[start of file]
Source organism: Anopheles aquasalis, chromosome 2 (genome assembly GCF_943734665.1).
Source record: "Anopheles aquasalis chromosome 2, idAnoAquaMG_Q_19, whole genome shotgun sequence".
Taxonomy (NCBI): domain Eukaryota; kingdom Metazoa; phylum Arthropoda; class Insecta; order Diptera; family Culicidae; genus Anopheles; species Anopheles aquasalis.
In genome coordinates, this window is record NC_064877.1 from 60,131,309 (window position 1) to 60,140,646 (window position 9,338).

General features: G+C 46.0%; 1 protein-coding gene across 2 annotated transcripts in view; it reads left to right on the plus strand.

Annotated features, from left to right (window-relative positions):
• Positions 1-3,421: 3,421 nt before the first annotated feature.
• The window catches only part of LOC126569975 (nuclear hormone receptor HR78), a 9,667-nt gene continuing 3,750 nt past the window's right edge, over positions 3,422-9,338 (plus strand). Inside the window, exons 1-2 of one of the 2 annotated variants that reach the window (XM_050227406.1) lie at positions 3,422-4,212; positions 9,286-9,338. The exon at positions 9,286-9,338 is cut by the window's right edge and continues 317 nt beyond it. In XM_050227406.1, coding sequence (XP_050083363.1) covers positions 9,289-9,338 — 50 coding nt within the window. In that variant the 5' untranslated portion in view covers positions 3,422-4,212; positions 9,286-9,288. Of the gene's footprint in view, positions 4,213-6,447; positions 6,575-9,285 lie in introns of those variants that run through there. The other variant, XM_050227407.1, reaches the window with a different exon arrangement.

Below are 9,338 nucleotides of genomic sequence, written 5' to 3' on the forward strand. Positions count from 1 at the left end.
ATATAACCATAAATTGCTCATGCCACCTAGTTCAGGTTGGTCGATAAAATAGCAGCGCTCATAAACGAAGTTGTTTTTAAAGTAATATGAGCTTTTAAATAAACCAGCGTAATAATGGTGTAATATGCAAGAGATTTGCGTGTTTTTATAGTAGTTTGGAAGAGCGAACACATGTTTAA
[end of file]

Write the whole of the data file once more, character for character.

Source organism: Anopheles aquasalis, chromosome 2 (genome assembly GCF_943734665.1).
Source record: "Anopheles aquasalis chromosome 2, idAnoAquaMG_Q_19, whole genome shotgun sequence".
Taxonomy (NCBI): domain Eukaryota; kingdom Metazoa; phylum Arthropoda; class Insecta; order Diptera; family Culicidae; genus Anopheles; species Anopheles aquasalis.
In genome coordinates, this window is record NC_064877.1 from 60,131,309 (window position 1) to 60,140,646 (window position 9,338).

General features: G+C 46.0%; 1 protein-coding gene across 2 annotated transcripts in view; it reads left to right on the plus strand.

Annotated features, from left to right (window-relative positions):
• Positions 1-3,421: 3,421 nt before the first annotated feature.
• The window catches only part of LOC126569975 (nuclear hormone receptor HR78), a 9,667-nt gene continuing 3,750 nt past the window's right edge, over positions 3,422-9,338 (plus strand). Inside the window, exons 1-2 of one of the 2 annotated variants that reach the window (XM_050227406.1) lie at positions 3,422-4,212; positions 9,286-9,338. The exon at positions 9,286-9,338 is cut by the window's right edge and continues 317 nt beyond it. In XM_050227406.1, coding sequence (XP_050083363.1) covers positions 9,289-9,338 — 50 coding nt within the window. In that variant the 5' untranslated portion in view covers positions 3,422-4,212; positions 9,286-9,288. Of the gene's footprint in view, positions 4,213-6,447; positions 6,575-9,285 lie in introns of those variants that run through there. The other variant, XM_050227407.1, reaches the window with a different exon arrangement.

Below are 9,338 nucleotides of genomic sequence, written 5' to 3' on the forward strand. Positions count from 1 at the left end.
ATATAACCATAAATTGCTCATGCCACCTAGTTCAGGTTGGTCGATAAAATAGCAGCGCTCATAAACGAAGTTGTTTTTAAAGTAATATGAGCTTTTAAATAAACCAGCGTAATAATGGTGTAATATGCAAGAGATTTGCGTGTTTTTATAGTAGTTTGGAAGAGCGAACACATGTTTAA